New idea: looking at what changed statistically from 2012 to 2013, and trying to divine why that changed, and whether that change will continue through the 2014 season.
|Off. Eff.||24.59 (51)||24.93 (55)|
|Def. Eff.||30.24 (24)||28.85 (23)|
|Poss%||47.57 (55)||48.91 (42)|
|Ride%||19.81 (6)||14.57 (26)|
Interactive Whiteboards by PolyVision
Before examining each of those in-depth, it’s important to point our a couple of points: The raw numbers for the offense actually got slightly better, but the rankings got slightly worse. The defense improved quite a bit, but gained only one spot nationally. Last year’s college lacrosse was more offensive than previous years, in part because of rule changes. some of the numbers changed through no fault of the Titans’ own.
Detroit had a couple really tough years on the injury front when it comes to the offense. In 2012, the production absolutely dropped off a cliff when attackman Joel Matthews got hurt. Perhaps in part because other guys were more ready to step up, the same didn’t happen when Shayne Adams went down last spring.
Alex Maini has taken on a bigger-than-expected role with each injury, and has developed nicely into a ball-carrying attackman. He’s back again in 2014, so assuming Adams remains healthy – along with the emergence of midfielders Mike Birney and Scott Drummond, and a more well-rounded roster offensively, things should take another leap forward.
I’m going to lump a couple of the other stats – Ride percentage and Opponents’ turnover percentage – into this one, because they’re all related to a degree. They also come back to one big change in philosophy: the Titans weren’t as dedicated to causing turnovers defensively during 2013 as they had been in 2012 (and previous years). They had a lot of individual talent – Jordan Houtby, Jamie Hebden, and goalie A.J. Levell among them – and were able to be a bit more passive without too much sacrifice in overall defensive efficiency.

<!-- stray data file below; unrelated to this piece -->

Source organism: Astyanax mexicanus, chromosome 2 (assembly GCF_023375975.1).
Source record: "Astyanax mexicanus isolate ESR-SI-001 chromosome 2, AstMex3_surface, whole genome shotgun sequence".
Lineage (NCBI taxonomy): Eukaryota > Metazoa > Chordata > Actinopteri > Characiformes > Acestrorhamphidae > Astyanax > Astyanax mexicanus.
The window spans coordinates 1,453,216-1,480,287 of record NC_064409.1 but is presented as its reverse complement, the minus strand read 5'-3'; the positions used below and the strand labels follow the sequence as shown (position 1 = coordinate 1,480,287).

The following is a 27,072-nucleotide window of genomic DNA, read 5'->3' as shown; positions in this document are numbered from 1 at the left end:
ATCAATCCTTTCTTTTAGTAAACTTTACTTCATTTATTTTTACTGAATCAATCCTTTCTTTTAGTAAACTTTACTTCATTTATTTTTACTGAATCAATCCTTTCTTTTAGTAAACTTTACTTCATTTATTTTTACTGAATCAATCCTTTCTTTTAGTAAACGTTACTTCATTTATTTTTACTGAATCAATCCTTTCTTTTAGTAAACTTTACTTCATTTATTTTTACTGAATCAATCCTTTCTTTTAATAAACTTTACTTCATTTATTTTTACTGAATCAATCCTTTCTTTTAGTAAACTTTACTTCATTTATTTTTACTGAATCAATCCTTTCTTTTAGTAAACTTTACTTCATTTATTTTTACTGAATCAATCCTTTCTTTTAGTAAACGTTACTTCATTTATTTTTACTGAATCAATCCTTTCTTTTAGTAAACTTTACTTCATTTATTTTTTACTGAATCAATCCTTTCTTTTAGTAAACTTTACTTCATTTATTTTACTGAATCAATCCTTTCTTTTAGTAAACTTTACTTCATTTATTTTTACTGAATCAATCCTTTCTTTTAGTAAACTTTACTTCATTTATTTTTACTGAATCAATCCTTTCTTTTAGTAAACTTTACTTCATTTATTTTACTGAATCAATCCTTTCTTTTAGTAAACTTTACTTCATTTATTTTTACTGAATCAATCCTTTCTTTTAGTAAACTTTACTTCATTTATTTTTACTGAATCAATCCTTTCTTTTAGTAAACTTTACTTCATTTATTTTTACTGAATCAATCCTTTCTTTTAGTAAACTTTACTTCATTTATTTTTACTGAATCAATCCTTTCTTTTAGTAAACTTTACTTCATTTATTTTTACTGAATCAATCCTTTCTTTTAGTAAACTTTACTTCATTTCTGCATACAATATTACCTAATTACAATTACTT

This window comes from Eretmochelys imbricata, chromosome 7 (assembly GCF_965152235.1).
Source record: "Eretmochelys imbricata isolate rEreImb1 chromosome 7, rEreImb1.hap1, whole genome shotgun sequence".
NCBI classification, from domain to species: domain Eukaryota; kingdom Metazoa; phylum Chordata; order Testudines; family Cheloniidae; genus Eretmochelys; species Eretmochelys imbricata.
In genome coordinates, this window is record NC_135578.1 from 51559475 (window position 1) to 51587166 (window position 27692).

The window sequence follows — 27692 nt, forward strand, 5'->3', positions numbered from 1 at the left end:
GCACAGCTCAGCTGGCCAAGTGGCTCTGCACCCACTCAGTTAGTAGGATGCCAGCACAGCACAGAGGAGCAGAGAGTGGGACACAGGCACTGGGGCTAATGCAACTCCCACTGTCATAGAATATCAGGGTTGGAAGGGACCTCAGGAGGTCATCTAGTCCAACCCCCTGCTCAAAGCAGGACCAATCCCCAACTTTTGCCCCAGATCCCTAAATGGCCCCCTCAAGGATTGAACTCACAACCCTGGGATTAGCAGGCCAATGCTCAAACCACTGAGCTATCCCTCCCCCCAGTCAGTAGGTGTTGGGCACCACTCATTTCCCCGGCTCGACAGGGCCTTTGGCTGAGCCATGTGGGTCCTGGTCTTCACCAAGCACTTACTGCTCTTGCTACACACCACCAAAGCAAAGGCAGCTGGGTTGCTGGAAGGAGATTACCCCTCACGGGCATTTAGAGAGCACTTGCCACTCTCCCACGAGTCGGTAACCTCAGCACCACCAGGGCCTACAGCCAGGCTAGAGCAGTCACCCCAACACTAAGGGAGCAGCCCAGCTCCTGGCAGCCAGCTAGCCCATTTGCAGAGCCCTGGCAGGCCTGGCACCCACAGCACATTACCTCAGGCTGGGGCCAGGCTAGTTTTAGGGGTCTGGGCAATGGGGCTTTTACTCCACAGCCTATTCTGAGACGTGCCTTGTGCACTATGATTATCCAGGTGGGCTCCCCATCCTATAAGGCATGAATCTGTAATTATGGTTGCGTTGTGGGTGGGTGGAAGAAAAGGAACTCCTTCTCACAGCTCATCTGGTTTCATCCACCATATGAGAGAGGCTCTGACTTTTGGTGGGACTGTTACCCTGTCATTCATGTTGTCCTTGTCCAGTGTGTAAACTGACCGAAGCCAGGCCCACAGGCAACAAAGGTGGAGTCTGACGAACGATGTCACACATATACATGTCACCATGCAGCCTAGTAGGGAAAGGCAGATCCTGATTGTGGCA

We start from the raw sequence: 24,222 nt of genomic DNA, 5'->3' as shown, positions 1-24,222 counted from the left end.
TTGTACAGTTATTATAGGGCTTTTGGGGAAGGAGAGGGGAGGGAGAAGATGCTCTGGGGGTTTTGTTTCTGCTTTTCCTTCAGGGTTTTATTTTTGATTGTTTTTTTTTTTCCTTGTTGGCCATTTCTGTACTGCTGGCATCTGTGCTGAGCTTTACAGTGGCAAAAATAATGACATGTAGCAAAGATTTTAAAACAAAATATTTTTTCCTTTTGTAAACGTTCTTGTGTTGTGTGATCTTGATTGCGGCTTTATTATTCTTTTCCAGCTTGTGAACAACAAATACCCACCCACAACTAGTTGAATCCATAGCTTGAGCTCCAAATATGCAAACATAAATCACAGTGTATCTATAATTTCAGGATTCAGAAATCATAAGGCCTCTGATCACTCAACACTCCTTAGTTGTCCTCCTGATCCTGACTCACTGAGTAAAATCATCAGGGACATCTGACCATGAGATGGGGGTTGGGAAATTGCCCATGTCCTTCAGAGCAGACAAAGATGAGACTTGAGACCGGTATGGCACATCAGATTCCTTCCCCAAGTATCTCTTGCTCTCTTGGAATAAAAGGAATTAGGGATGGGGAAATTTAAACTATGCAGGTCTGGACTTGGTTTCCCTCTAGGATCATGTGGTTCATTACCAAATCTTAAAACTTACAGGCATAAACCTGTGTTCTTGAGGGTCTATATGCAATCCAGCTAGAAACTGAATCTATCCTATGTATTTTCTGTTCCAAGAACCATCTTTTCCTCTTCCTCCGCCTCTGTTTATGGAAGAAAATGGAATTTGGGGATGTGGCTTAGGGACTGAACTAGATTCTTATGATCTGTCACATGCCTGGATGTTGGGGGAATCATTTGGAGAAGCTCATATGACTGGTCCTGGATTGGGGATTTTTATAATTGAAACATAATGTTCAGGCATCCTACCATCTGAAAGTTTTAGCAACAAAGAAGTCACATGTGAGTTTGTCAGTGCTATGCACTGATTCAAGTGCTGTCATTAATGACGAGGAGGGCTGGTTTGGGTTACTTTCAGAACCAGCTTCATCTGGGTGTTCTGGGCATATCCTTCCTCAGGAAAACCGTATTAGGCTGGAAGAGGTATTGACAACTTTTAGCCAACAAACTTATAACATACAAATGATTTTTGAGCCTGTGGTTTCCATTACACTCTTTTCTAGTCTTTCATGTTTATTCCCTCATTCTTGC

With much of that high-level talent out the door (but more overall depth of talent now on the roster), my prediction is that Detroit will go even further away from the all-attack defense that they had run in the past. They have talent, but talent that will allow them to slow down the game and prevent goals, rather than cause turnovers to prevent opponents from generating shots with their opportunities.
Paired with more overall offensive talent, the identity of the team will make a shift.
Part of the dropoff here is due to the slight change in riding philosophy – more failed clears means more opportunities for Detroit, and that wasn’t the plan in 2013 as much as in the past – and part is due to an unquestioned positive: winning more faceoffs. Whereas not focusing on the ride allows more settling from the defense at the cost of generating fewer fast-break offensive opportunities, winning faceoffs is (almost) always good.
The Titans’ faceoff percentage improved from .428 to .479 in one year, and redshirt freshman Damien Hicks in particular saw a lot of success at the dot, winning his draws at a .522 clip. He’s back this spring, and the Titans should continue improving going forward.